A crying baby is a great concern for parents, other children, family members, and friends. Everyone wants to "do something" to stop the crying. It's easy to forget that crying is one of the few ways a baby has to communicate. She may cry if she is cold or hot; tired or bored; hungry; wet or uncomfortable; overexcited or in pain or distress. The reasons for ongoing crying are not always known. Babies tend to cry less overall if their cries are answered quickly. Give your baby attention and don't worry about spoiling her. Check to see if she is wet, cold, hot, or hungry. To calm your baby, you can try the following:

  • Check to see if she is wet or dirty and change the diaper if necessary.
  • Consider whether she may be hungry and try feeding if you think this may be the problem.
  • Try burping her. A gas bubble in the stomach may be causing discomfort.
  • Consider whether she may be hot or cold and adjust clothing accordingly.
  • Make sure no strings or threads have worked themselves around a finger or toe.
  • Try holding your baby, making face to face contact, and talk or sing to her.
  • Some babies who are overtired and over stimulated will sleep better if swaddled - wrapped snuggly in a blanket.

Don't assume that crying always means it is time for a feeding. Look at the "big picture." Is she comfortable? Is your baby too hot or too cold? Is the diaper wet or soiled? Would your baby like to try another position? Is there loud music or loud voices that upset her? Are there too many smells, sounds, or sights at the same time? Be especially alert to unusual cries, like piercing or shrieking sounds or persistent crying that is not typical of your baby's crying patterns. In these instances, you should call the office.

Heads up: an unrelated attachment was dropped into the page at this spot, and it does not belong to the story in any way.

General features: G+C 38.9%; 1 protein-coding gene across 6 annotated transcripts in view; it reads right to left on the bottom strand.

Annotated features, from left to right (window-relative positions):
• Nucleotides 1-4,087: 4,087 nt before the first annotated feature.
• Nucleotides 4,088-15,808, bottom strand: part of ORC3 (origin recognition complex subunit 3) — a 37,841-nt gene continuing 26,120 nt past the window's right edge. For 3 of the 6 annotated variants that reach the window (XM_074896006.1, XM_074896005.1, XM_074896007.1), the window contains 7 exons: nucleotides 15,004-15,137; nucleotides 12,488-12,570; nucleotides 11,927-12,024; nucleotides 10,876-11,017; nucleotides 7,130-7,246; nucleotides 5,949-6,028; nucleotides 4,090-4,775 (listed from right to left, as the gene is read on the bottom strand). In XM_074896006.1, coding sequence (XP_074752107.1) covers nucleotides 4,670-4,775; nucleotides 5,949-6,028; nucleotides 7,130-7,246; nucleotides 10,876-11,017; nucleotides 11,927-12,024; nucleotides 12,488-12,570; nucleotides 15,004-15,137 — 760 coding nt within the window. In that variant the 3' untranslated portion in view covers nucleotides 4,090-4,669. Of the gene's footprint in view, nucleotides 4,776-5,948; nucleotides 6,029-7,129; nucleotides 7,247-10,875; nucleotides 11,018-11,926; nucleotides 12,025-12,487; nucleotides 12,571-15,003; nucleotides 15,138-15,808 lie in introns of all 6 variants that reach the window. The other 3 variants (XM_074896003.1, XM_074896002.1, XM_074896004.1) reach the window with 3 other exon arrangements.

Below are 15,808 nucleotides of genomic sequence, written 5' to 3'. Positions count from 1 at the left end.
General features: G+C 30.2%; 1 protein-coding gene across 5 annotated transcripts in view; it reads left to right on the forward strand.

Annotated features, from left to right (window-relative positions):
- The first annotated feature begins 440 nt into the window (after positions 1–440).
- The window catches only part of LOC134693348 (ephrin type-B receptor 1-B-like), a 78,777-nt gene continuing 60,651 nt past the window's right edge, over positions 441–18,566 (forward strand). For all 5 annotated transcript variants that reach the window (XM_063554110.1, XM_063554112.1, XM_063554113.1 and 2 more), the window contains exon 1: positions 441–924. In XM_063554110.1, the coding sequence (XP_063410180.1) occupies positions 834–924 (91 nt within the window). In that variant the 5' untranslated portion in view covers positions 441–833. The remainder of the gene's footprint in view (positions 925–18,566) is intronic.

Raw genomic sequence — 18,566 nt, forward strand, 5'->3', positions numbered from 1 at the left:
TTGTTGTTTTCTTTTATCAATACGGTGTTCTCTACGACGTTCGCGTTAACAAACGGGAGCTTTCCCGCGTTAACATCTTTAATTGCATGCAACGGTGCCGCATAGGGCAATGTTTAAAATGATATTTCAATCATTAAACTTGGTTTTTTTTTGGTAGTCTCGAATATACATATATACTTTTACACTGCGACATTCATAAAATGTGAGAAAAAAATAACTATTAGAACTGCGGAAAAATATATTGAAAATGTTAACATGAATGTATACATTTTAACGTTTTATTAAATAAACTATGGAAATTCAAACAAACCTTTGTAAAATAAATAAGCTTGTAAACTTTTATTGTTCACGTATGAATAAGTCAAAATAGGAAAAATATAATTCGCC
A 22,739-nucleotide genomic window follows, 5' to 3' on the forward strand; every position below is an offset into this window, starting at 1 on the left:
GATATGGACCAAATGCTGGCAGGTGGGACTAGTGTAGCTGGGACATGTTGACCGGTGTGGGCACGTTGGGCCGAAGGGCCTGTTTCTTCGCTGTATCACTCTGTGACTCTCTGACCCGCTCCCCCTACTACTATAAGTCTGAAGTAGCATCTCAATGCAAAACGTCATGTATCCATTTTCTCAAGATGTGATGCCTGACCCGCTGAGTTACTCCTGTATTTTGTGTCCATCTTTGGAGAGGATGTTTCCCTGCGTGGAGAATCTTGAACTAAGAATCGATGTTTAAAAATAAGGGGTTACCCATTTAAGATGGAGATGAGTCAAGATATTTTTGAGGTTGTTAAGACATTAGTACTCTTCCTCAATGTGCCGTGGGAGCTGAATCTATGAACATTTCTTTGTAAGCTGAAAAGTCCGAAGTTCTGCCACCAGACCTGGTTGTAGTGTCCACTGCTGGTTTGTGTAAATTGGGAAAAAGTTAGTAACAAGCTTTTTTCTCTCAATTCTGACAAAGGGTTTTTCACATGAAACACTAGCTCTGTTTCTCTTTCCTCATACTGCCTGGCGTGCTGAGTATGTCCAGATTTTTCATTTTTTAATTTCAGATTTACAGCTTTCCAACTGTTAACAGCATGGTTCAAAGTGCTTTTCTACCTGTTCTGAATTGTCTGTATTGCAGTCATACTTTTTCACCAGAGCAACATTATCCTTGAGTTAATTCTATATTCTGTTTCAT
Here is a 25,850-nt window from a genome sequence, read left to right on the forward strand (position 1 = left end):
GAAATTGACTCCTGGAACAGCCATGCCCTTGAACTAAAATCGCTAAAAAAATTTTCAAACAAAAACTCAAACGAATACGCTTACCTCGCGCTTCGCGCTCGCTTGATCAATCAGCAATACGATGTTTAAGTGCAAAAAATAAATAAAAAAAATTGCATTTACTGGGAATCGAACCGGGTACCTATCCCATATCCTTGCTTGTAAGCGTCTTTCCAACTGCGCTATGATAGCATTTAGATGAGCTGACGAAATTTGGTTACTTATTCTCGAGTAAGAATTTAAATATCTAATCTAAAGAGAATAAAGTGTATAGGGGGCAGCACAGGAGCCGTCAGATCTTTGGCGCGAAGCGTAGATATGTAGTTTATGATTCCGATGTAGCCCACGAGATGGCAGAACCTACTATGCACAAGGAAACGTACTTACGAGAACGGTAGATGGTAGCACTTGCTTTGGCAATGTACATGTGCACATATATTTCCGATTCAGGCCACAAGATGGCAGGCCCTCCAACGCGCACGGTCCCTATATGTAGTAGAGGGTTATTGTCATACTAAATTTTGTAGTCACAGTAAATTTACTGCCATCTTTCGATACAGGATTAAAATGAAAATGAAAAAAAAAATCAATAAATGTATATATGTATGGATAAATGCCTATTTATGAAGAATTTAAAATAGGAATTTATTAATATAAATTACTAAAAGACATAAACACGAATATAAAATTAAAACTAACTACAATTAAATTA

If you're feeling impatient, try leaving your baby with someone you trust while you get away, even for just a short while. Whatever you do, NEVER shake your baby, no matter how frustrated or angry you feel. Shaking a baby can cause very serious injuries.

Many babies have a "fussy time" at the same time each day. Late afternoon and evening hours are common. This pattern of afternoon or evening fussiness often starts at around three weeks of age and eases by three months of age. You may need to try a variety of calming techniques. Keep in mind that what may be successful this evening may not work tomorrow evening.

Age Group: 

Our Pediatrician Blogs